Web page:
Right now, the chances of signing him are fairly low. But if he does return to Boston at the right price, Red Sox fans should be pleased. Imagine how unbelievable the outfield would be with Bradley, Ellsbury, and Victorino, three Gold Glove-caliber center fielders, manning the outfield grass. That would give the Red Sox one of the best defensive outfields of all time. Well, at least we can dream about it.
Odds of signing him: 35%
Here’s another current Red Sox player hitting the free-agent pile.
Mike Napoli has done an admirable job filling the rather sizable hole left by Adrian Gonzalez at first base. He’s gotten on base at a good rate, hit for power and played surprisingly stellar defense. He’s also proven to be a nice addition to the clubhouse culture.
All sounds good right?
Well, as most fans are aware, Napoli suffers from an incurable degenerative hip ailment that slowly destroys the cartilage in the hip joint. While Napoli is not a serious injury concern at this very moment, there’s no telling when his condition will suddenly take a turn for the worse and end his career prematurely.
For this reason, the Red Sox will be reluctant to risk a multi-year deal with the first baseman. However, on a one-year contract, with perhaps a second-year vesting option, I could definitely see Napoli returning for an encore season. The Red Sox may pursue this path, as the crop of first basemen will be otherwise fairly thin in the 2014 offseason.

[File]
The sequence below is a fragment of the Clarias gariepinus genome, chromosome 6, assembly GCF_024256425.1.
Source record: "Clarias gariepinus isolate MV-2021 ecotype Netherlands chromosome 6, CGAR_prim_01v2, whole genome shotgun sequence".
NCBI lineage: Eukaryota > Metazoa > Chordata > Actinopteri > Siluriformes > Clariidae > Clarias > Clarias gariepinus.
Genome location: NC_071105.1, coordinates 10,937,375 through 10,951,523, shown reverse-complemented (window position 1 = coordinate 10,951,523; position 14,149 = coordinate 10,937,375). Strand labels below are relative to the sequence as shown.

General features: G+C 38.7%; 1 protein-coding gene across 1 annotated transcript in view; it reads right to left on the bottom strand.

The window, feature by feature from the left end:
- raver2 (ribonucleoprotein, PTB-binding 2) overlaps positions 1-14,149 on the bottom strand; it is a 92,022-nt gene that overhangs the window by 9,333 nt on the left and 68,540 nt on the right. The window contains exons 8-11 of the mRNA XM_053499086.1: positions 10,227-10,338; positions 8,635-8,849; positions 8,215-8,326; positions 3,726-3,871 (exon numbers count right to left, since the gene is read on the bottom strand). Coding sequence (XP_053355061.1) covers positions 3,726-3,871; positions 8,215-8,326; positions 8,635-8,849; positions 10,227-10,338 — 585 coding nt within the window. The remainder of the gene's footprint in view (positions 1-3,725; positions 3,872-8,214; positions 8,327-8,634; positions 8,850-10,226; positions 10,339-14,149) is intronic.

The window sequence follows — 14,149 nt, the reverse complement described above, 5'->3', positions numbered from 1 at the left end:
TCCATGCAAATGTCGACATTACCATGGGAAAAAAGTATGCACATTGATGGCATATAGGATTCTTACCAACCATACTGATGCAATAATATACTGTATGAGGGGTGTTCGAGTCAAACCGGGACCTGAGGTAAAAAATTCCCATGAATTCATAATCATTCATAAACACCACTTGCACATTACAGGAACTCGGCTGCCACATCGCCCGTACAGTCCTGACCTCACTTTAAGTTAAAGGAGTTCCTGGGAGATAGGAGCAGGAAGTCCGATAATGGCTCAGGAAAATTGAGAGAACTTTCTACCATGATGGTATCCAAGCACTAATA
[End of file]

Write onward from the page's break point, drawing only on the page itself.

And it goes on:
Odds of signing him: 40%
The Red Sox catching situation has been in a state of flux since Victor Martinez signed with the Tigers back in 2010.
Jarrod Saltalamacchia has been a more-than-capable everyday player behind the dish, but his performance pales in comparison to that of other catchers around the league.
However, Saltalamacchia will be a free agent after this season draws to a close, so it’s very likely that he will no longer be with the team next year.
The Red Sox could go several directions in finding his replacement.
They could promote Ryan Lavarnway, a young power-hitting backstop in Triple-A, who still has the potential to be an everyday major leaguer. However, Lavarnway is only hitting .261 with just three home runs on the year in Pawtucket. His stock has fallen considerably since his breakout season in 2011, and there are many who doubt that he is the catcher of the future in Boston. It is, however, far too early to give up on the young catcher. He still may have a bright future.
If the Red Sox decide to not take a chance on Lavarnway, they could search outside the organization.
Brian McCann is the best option available.
While he may not be the All-Star he once was, he still provides a solid on-base percentage, above-average defense and plenty of power to any lineup. He would certainly be an upgrade over Saltalamacchia. Not to mention the fact that he is left-handed, making him a perfect platoon partner for his former teammate David Ross.
Odds of signing him: 55%